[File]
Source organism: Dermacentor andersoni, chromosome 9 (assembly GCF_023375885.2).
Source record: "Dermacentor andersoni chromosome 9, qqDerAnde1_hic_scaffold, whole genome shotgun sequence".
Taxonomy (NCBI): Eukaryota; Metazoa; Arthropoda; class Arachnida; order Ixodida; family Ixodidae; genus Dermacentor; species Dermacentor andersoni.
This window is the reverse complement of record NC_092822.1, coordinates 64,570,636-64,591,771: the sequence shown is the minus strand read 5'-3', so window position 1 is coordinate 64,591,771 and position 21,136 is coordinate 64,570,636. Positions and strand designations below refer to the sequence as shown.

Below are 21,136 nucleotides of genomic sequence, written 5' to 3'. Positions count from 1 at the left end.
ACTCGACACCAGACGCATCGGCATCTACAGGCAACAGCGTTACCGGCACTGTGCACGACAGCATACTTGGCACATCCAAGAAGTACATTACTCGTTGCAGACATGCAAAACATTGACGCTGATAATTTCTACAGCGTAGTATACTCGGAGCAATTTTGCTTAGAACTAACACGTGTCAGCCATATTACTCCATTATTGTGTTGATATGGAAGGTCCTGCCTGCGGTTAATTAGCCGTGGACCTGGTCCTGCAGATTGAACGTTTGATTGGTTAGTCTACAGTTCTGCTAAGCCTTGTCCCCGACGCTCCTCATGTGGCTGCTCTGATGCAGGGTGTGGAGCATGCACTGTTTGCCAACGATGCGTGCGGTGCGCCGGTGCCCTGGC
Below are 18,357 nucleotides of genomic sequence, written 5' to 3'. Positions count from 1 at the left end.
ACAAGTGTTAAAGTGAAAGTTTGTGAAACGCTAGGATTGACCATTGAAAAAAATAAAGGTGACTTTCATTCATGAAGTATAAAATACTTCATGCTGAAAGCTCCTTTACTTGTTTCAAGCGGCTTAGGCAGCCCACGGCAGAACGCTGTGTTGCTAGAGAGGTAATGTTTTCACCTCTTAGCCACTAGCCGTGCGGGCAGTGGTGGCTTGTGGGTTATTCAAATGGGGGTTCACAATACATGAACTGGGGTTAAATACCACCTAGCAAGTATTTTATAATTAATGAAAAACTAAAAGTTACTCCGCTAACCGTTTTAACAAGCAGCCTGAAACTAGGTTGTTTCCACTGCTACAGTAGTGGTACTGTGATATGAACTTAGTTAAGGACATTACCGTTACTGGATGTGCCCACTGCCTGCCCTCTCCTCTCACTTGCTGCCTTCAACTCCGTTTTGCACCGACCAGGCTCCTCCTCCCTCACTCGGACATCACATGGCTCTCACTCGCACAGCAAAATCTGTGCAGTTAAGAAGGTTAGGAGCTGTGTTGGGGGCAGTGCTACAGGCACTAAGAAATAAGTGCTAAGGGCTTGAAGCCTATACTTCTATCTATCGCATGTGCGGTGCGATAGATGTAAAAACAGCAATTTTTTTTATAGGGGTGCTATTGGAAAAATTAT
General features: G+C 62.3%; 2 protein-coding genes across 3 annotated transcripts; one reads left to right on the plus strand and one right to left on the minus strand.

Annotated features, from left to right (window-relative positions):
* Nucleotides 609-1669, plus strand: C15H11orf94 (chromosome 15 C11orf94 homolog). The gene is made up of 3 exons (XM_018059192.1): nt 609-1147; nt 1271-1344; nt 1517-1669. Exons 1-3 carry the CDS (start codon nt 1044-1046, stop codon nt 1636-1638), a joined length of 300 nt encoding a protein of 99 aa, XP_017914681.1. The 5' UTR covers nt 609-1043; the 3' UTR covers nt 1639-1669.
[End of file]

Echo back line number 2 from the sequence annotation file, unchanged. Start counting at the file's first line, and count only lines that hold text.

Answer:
Source record: "Dermacentor andersoni chromosome 9, qqDerAnde1_hic_scaffold, whole genome shotgun sequence".